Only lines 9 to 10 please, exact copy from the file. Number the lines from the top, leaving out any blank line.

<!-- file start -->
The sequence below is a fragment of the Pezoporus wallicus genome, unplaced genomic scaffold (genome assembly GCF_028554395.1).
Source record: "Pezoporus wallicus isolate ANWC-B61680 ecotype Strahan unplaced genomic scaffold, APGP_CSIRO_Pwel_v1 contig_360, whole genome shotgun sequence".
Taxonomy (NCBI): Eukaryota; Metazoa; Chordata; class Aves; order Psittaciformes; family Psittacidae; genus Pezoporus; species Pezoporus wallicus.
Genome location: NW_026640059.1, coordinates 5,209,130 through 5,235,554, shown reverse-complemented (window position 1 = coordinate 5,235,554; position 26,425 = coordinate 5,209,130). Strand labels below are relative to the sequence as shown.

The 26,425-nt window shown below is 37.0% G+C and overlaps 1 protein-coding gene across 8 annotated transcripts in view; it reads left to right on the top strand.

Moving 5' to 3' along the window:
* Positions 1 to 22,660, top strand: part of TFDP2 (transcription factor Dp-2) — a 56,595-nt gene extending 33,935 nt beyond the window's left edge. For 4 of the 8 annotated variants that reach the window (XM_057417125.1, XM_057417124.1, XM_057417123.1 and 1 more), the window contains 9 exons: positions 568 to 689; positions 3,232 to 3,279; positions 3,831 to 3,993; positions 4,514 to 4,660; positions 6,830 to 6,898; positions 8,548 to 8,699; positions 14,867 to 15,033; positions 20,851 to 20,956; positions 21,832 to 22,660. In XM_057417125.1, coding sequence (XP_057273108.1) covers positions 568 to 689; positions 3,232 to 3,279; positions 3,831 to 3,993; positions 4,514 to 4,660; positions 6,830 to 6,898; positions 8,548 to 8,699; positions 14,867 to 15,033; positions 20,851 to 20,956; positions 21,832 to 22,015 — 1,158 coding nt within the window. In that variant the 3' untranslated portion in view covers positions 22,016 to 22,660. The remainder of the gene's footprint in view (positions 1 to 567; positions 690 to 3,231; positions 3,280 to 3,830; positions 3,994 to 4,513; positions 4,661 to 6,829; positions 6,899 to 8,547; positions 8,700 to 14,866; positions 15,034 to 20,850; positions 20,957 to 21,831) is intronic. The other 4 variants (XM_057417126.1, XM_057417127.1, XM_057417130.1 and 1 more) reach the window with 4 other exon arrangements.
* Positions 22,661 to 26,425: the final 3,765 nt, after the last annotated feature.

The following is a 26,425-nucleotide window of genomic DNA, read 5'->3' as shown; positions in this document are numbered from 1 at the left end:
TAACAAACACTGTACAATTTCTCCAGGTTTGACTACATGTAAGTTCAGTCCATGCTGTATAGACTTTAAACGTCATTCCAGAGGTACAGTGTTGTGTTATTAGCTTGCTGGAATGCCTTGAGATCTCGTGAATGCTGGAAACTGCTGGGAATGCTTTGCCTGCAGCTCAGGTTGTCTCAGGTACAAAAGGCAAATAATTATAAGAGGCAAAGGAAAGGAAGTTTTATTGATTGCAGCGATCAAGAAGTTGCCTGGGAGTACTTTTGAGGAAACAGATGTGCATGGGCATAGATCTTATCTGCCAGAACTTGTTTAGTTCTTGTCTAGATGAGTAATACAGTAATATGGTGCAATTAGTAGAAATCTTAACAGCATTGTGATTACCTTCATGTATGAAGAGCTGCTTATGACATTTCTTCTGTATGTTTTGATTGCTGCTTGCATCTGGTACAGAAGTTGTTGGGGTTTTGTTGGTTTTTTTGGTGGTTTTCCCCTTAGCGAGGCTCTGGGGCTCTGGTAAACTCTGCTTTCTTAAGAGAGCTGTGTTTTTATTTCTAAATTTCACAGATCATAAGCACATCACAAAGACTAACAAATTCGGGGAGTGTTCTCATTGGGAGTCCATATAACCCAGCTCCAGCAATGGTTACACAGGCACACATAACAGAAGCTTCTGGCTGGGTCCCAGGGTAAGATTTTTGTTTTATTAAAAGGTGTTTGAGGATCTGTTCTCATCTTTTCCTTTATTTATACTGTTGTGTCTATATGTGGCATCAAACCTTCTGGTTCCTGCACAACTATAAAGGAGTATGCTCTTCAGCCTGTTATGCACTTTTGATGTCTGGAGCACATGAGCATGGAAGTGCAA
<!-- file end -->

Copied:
The following is a 26,425-nucleotide window of genomic DNA, read 5'->3' as shown; positions in this document are numbered from 1 at the left end:
TAACAAACACTGTACAATTTCTCCAGGTTTGACTACATGTAAGTTCAGTCCATGCTGTATAGACTTTAAACGTCATTCCAGAGGTACAGTGTTGTGTTATTAGCTTGCTGGAATGCCTTGAGATCTCGTGAATGCTGGAAACTGCTGGGAATGCTTTGCCTGCAGCTCAGGTTGTCTCAGGTACAAAAGGCAAATAATTATAAGAGGCAAAGGAAAGGAAGTTTTATTGATTGCAGCGATCAAGAAGTTGCCTGGGAGTACTTTTGAGGAAACAGATGTGCATGGGCATAGATCTTATCTGCCAGAACTTGTTTAGTTCTTGTCTAGATGAGTAATACAGTAATATGGTGCAATTAGTAGAAATCTTAACAGCATTGTGATTACCTTCATGTATGAAGAGCTGCTTATGACATTTCTTCTGTATGTTTTGATTGCTGCTTGCATCTGGTACAGAAGTTGTTGGGGTTTTGTTGGTTTTTTTGGTGGTTTTCCCCTTAGCGAGGCTCTGGGGCTCTGGTAAACTCTGCTTTCTTAAGAGAGCTGTGTTTTTATTTCTAAATTTCACAGATCATAAGCACATCACAAAGACTAACAAATTCGGGGAGTGTTCTCATTGGGAGTCCATATAACCCAGCTCCAGCAATGGTTACACAGGCACACATAACAGAAGCTTCTGGCTGGGTCCCAGGGTAAGATTTTTGTTTTATTAAAAGGTGTTTGAGGATCTGTTCTCATCTTTTCCTTTATTTATACTGTTGTGTCTATATGTGGCATCAAACCTTCTGGTTCCTGCACAACTATAAAGGAGTATGCTCTTCAGCCTGTTATGCACTTTTGATGTCTGGAGCACATGAGCATGGAAGTGCAA